- Application of 5% aldrin or lindane at 25 kg/ha at the time of final plowing during land preparation effectively protects the crop from the white borer.
- To control powdery mildew, spray the crop with 0.2% wet sulphate twice or thrice at an interval of 15 days.
- Spray Baustin at 0.1% to control the fungus immediately after the disease, and repeat the spray after 15 days.
- Seed treatment with captan 5 g/kg seed followed by drenching the soil, spraying the plants with 0.2% captan solution, and repeating it one week after the first application controls the spread of Rhizoctonia wilt.
When and how to harvest Isabgol
All tools, containers, and sacks used in harvesting should be washed, cleaned, and dried. Harvesting has to be done at the right time to make sure better product quality. The crop should be cultivated in the dry season, not in the rain or early morning when the ground is dew. At maturity, the crop turns yellow, and the spikes turn brown. When the spikes are slightly pressed, the seeds are shed.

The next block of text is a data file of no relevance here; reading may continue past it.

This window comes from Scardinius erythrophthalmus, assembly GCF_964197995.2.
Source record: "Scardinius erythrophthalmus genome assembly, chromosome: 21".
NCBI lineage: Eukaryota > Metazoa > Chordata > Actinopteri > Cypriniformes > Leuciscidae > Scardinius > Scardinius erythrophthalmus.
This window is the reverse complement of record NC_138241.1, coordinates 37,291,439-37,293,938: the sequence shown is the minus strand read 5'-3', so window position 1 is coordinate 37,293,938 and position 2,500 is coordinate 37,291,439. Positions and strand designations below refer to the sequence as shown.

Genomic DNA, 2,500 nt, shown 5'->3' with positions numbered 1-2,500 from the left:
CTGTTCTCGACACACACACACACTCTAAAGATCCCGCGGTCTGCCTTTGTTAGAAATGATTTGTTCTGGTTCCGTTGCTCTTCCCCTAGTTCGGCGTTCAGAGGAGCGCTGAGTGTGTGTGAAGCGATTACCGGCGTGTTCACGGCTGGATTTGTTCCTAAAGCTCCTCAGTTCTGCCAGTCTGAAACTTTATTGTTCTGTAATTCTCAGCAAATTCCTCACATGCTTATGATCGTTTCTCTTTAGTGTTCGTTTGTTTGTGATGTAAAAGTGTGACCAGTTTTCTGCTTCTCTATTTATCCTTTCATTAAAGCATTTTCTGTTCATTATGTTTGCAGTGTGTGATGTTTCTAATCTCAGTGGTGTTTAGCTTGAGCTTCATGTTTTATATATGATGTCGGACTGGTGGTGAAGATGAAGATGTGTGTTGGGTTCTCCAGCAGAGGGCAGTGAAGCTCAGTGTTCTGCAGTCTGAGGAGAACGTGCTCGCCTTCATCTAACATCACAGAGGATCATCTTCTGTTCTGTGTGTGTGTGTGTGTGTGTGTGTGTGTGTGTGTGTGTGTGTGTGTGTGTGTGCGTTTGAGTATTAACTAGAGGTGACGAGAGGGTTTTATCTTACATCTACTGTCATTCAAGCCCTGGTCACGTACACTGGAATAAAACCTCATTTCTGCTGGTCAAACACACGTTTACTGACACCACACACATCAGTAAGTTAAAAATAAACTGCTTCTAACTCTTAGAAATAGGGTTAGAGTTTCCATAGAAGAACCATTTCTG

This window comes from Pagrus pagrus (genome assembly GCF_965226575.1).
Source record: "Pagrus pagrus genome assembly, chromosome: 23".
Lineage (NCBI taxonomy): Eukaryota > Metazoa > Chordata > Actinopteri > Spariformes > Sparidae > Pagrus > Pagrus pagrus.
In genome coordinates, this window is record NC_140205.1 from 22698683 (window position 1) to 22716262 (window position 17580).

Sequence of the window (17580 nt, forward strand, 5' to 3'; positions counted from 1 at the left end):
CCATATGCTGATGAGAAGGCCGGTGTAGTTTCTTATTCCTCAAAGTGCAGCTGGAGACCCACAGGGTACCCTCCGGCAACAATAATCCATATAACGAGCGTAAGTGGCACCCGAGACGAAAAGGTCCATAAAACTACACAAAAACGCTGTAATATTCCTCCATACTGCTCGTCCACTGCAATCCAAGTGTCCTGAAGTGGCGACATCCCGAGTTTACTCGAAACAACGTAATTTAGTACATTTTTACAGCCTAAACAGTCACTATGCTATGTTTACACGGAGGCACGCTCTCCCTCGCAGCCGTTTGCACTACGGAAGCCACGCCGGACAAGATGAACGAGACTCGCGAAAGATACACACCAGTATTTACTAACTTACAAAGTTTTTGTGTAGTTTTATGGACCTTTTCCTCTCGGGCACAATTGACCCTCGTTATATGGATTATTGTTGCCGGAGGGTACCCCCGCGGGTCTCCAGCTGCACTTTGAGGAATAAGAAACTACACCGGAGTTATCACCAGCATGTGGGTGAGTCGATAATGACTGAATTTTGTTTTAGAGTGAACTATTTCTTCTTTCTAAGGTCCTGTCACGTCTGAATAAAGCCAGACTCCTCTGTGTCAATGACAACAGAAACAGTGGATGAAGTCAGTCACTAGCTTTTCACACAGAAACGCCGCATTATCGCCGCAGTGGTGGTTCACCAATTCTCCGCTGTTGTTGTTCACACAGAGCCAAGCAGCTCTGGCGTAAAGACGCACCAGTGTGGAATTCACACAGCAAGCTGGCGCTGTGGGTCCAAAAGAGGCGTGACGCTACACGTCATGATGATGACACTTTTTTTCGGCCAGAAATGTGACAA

When harvesting, the environment should be dry, and the plant should not have moisture; harvesting will scatter the seeds to a large extent. Therefore, harvesting should be done after 10 am. Yellowing of the lower leaves and browning of the spikes indicate maturity, which is confirmed when mature seeds emerge. The plant produces a flush of flowers in about 60 days after sowing and matures in the next 2 months.
Yellowing of the lower leaves indicates maturity, which can be confirmed by pressing a spike between 2 fingers when mature seeds emerge. The crop can be harvested early in the morning, close to the ground, to avoid damage caused by seed shading. The harvested material is stacked for 1 or 2 days, it is made to be trampled, it is winnowed, and the separated seed is collected.
Yield and economics in Isabgol farming
Isabgol has an average seed yield of 800-1500 kg/hectare. However, with better crop management practices, high seed yields of about 1500 kg/hectare can be obtained from medium-texture land. Isabgol straw yield is double that of seed and usually about 1200-1600 kg/hectare.